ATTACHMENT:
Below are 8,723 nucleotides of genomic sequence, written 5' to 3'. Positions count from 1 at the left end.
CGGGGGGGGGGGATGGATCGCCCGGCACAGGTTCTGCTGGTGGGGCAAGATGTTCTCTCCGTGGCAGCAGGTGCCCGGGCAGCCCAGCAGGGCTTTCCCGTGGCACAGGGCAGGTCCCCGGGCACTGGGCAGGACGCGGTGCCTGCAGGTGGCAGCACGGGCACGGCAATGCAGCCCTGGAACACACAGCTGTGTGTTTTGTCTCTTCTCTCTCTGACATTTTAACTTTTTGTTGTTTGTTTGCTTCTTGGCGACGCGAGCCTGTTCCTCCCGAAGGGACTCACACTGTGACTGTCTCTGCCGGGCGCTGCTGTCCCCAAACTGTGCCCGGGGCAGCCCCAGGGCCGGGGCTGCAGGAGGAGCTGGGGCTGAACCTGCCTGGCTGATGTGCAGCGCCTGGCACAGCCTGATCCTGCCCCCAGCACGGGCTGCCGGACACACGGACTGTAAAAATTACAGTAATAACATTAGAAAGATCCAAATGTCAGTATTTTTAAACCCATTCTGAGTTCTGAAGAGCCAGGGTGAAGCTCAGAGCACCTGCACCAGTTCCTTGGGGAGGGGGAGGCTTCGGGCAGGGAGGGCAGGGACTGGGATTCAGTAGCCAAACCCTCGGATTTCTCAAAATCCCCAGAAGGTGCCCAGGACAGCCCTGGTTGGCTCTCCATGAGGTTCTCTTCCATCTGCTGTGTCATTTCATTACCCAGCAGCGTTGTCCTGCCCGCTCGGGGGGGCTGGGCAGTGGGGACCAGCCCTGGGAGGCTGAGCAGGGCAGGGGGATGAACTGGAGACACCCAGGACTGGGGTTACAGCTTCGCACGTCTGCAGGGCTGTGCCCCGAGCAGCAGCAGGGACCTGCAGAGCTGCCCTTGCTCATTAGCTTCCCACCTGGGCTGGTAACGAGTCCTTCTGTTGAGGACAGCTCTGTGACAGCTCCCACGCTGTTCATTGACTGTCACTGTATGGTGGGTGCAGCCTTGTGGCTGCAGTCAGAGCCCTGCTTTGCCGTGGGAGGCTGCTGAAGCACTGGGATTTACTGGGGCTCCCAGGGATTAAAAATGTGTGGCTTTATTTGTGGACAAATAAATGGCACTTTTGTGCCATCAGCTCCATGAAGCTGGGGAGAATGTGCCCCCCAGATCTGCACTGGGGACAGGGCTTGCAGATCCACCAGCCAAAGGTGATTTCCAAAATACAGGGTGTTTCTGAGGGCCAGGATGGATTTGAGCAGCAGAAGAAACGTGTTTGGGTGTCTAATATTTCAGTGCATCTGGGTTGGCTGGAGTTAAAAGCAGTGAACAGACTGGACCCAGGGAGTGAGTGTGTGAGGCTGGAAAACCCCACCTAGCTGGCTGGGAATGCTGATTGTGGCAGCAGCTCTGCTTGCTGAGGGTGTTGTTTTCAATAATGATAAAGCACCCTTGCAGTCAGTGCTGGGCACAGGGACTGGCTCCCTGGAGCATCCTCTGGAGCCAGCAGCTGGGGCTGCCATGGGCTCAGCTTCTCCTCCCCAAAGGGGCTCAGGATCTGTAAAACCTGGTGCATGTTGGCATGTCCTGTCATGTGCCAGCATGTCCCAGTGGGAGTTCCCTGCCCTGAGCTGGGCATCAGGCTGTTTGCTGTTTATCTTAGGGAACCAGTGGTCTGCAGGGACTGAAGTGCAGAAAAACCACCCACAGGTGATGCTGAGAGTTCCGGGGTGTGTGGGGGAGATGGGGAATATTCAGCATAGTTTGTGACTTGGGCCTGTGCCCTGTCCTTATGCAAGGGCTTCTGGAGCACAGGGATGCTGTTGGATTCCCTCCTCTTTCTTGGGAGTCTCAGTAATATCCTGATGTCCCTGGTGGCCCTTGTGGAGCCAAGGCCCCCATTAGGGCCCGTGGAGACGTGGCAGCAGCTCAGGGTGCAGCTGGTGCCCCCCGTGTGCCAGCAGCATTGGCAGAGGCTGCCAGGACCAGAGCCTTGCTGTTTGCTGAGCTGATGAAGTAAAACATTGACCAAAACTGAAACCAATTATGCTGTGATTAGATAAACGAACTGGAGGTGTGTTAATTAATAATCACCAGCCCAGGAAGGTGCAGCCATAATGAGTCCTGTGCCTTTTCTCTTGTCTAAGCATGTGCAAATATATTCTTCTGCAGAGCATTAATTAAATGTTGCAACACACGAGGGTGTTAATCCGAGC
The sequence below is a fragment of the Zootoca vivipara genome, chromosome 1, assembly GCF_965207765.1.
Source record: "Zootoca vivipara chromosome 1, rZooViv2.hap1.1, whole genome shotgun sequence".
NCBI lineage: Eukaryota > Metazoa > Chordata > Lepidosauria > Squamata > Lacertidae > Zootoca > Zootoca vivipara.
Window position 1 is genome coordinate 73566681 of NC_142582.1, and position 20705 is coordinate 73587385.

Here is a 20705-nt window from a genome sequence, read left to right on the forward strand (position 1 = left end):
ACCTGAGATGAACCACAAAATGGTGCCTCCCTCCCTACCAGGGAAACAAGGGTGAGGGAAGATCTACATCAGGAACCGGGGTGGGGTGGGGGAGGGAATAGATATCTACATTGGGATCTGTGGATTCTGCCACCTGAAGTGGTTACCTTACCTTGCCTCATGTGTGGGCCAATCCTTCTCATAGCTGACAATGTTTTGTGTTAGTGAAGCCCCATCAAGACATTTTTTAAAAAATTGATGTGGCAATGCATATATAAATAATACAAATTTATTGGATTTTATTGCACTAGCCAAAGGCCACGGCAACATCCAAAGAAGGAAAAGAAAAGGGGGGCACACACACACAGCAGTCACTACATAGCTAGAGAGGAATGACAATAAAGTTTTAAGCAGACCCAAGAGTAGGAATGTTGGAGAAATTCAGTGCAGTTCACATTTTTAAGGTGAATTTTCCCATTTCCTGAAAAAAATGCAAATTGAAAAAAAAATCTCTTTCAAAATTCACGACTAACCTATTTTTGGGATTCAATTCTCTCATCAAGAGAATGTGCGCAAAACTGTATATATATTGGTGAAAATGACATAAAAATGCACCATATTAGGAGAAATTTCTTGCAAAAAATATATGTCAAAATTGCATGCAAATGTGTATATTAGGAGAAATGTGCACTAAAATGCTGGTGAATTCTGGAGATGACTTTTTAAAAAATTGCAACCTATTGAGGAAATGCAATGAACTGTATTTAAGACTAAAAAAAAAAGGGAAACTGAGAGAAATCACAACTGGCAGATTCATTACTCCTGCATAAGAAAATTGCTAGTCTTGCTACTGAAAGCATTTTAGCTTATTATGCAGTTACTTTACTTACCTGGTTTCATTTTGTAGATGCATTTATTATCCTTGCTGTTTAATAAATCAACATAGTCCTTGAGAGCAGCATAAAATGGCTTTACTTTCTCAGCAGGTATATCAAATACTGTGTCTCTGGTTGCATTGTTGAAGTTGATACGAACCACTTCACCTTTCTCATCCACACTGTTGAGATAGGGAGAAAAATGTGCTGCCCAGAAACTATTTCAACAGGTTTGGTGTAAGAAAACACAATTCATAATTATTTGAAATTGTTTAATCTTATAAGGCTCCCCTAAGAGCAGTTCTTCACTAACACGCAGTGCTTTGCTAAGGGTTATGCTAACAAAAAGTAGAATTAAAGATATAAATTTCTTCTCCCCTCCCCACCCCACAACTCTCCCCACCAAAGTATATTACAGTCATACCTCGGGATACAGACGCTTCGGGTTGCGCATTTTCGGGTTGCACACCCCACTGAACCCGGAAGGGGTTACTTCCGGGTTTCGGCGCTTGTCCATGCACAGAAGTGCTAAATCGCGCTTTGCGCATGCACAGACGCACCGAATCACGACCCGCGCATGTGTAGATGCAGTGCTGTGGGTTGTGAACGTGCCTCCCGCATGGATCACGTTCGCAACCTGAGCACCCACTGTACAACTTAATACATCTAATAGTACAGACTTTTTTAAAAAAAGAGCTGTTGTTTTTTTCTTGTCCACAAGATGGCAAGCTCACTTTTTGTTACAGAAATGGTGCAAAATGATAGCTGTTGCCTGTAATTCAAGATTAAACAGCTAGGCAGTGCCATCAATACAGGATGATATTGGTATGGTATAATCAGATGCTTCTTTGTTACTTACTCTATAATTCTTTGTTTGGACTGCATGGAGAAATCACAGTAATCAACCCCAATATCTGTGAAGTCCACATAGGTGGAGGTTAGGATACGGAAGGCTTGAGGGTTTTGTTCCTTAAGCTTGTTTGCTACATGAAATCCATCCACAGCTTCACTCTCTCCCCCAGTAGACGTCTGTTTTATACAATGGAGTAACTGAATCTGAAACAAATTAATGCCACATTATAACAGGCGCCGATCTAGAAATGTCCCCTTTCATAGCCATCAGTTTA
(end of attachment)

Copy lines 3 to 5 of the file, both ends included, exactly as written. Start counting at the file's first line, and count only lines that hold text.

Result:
The sequence below is a fragment of the Zootoca vivipara genome, chromosome 1, assembly GCF_965207765.1.
Source record: "Zootoca vivipara chromosome 1, rZooViv2.hap1.1, whole genome shotgun sequence".
NCBI lineage: Eukaryota > Metazoa > Chordata > Lepidosauria > Squamata > Lacertidae > Zootoca > Zootoca vivipara.